Project Description


If you’re keen to be inspired with creative ideas on how you can bring your brand to life with a stylish event area and an engaging consumer interaction that communicates your brand proposition – a visit to Taste of London should be allocated a few hours in your diary. If you didn’t have the chance to pop by Regent’s Park last week, here is my own take on what stood out as the best in class examples listed as a ‘Top Ten’ style count down.

10 LAURENT-PERRIER: In a prominent position right in front of the main entrance, the Laurent Perrier Club House offered a tasting menu from across their range, gourmet meal accompaniments and plenty of social seating areas. What made it pop for me was the eco friendly, rustic style event area that made it look like a display from The Chelsea Flower Show or a well tended allotment – reflective of their newly found eco-agriculture credentials.
9 SEEDLIP GIN: A new contender at Taste of London, their converted classic horse transporter lorry got them off to a flying start in the race to impress.
This vintage truck made for an effortlessly idyllic backdrop, set behind a pop up bar with copper distilling accessories and matching copper seating.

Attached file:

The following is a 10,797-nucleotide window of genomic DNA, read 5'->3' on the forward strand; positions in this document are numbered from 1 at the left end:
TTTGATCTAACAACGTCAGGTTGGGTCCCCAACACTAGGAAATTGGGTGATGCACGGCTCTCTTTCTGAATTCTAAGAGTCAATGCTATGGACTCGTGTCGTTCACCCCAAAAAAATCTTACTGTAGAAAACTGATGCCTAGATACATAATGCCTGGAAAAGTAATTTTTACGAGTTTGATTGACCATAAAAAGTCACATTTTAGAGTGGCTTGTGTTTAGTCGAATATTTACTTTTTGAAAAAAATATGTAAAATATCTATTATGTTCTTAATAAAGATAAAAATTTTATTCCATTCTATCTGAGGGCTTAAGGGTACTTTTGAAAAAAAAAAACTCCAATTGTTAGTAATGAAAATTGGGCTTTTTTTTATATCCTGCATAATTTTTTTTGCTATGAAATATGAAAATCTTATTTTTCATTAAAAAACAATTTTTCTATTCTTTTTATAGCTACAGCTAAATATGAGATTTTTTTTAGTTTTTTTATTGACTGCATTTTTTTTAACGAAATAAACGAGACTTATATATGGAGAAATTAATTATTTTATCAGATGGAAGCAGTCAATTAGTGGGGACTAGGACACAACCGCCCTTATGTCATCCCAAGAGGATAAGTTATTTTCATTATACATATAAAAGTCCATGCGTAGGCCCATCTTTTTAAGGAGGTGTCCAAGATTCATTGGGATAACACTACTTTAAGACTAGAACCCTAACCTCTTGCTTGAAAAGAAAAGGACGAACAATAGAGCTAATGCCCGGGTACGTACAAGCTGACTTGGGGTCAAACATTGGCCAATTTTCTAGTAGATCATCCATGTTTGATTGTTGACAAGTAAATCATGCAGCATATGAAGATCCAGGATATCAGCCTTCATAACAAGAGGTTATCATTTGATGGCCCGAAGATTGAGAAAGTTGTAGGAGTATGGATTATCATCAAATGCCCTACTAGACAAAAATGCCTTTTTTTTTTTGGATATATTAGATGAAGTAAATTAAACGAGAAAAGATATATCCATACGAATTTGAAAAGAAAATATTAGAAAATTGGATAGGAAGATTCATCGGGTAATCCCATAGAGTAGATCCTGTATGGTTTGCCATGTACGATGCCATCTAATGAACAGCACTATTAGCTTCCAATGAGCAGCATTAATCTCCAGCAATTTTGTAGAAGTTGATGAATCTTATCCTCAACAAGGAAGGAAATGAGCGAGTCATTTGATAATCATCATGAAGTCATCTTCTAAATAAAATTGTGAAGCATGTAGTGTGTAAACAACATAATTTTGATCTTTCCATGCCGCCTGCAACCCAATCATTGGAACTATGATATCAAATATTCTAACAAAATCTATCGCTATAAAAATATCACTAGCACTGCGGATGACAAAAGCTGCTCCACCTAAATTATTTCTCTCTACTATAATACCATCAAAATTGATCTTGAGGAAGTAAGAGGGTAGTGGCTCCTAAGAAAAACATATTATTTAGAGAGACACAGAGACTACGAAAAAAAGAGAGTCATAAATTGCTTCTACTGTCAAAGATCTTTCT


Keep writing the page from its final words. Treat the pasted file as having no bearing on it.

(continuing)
8. KELLY’S ICE CREAM: While I did appreciate a larger than life plastic cow in Regent’s Park, it was the row of Cornish styled, cute little beach huts set behind the main display that offered weary customers a cosy and private seating area to enjoy their ice-creams, set aside from the buzz and heat of the day.
7. CHAIRMAN’S RESERVE RUM: In a development from last year’s sampling area consisting solely of a vintage Morris Minor pick up truck converted into a bar, this year they added an authentically styled Caribbean beach shack as their main bar area. This was undoubtedly executed on a smaller budget than most of the other big name spirit brands there, but by maintaining a keen eye for detail it worked effectively alongside their existing event vehicle.
 6. CORNISH ORCHARDS CIDER: In the difficult negotiations of marketing budgets, beautiful design ideas are sometimes compromised by logistical practicality and financial limitations. Not so for Cornish Orchards Cider, who kept to the plan of a pretty log cabin bar, complete with super heavy tree trunk logs stretching all the way across the bar frontage. Ooh arr; there must be some super strong, scrumpy drinking farmer boys in their rigging team!
5. TANQUERAY GIN: Perhaps it’s because I don’t know what a grapefruit tree (or indeed bush) looks like without Googling it; but I was taken in by the Tanqueray Citrus Lounge. Its beautifully arranged citrus fruit plants invited in the eye and communicated a clear message on tasting notes and recommended consumption, to mark it out from the numerous competitors.
4. PIP AND NUT: For those of you who don’t know this new entrant to Taste of London, it’s a rapidly growing peanut butter brand. Actually, as anyone who visited their event area should be able to tell you: it’s not just peanut butter, but its also available in a range of delicious flavours, other nut blends and it’s delicious with ice cream too (who knew!?). Their fun peanut shaped social selfie seat was busy throughout, as was the queue of customers keen to try a ice cream and Pip & Nut sample.